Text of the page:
The problem is exacerbated in the summer as children are out of school, with only 12% of chil-dren eligible for free or reduced meals participating in the Summer Food Service Program in 2019.


It is our strong belief that the best course of action is to make both these programs permanent: free school meals for all during the school year and an out of school time EBT during summer, school closures, and longer breaks.


In the absence of universal school meals, we support the following provisions laid out in the House Committee on Education and Labor’s draft language as a major step in the right direction:

  • Expand the number of schools that would be able to offer free meals to all students through the Community Eligibility Provision. This reform would make more schools eligible by lowering the eligibility threshold from 40 to 25 percent Identified Students and make it more financially viable by increasing the multiplier from 1.6 to 2.5.
  • Give states the option to implement Community Eligibility statewide, allowing all students to receive school breakfast and lunch at no charge. Massachusetts may be eligible to participate in this option.
  • Allow all states to conduct Medicaid direct certification. Children who participate in Medicaid would be certified for free or reduced-price school meals based on their household income. Children who participate in Medicaid and receive Supplemental Security Income (SSI) benefits, guardianship, or adoption assistance payments, or are in kinship care would be certified for free school meals.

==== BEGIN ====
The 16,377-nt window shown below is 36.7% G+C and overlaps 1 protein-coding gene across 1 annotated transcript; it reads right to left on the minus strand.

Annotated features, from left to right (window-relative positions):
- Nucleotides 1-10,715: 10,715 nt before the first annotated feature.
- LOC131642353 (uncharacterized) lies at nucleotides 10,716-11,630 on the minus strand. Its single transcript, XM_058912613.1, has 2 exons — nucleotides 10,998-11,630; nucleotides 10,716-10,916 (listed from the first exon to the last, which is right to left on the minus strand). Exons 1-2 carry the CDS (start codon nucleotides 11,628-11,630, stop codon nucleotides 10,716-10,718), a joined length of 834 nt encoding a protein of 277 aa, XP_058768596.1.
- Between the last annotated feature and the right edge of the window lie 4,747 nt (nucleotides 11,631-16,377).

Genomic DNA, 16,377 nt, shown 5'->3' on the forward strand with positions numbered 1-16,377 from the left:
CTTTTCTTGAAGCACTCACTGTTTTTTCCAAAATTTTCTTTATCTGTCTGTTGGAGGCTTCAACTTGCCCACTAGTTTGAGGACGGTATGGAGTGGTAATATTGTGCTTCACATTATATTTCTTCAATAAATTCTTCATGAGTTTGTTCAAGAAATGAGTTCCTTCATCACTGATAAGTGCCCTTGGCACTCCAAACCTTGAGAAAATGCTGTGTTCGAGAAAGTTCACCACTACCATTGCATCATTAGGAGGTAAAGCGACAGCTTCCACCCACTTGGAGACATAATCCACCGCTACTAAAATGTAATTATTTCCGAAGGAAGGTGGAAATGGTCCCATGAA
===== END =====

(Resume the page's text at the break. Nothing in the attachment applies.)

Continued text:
• Extending Summer EBT nationwide for students who receive free or reduced-price school meals (including those who attend Community Eligibility, Provision 2, or Provision 3 schools). The Act would allow states as well as Indian Tribal organizations that participate in WIC to provide Summer EBT.
  • $500 million for school kitchen equipment grants.
  • $634 million for a Healthy School Meal Incentives demonstration project.

In addition to these provisions, we also support efforts to make the Child Tax Credit permanent. According to the Census Bureau, 70% of Massachusetts households used their first month of CTC payments on food, rent, utilities, or paying down debt with the largest category being food at 36.8%. Combined with the reforms to child nutrition, the CTC offers an opportunity to significantly reduce childhood food insecurity and poverty.

Massachusetts has long been a leader among states. We are proud to call you our partners in addressing these challenges and we urge you to continue to be leaders by ensuring the final budget resolution includes these important nutrition and anti-poverty provisions.

 

Letter sent in full to the MA Congressional Delegation on September 10, 2021: 

Senator Edward Markey
Senator Elizabeth Warren
Representative Jake Auchincloss
Representative Katherine Clark
Representative William Keating
Representative Stephen Lynch
Representative James McGovern
Representative Seth Moulton
Representative Richard Neal
Representative Ayanna Pressley
Representative Lori Trahan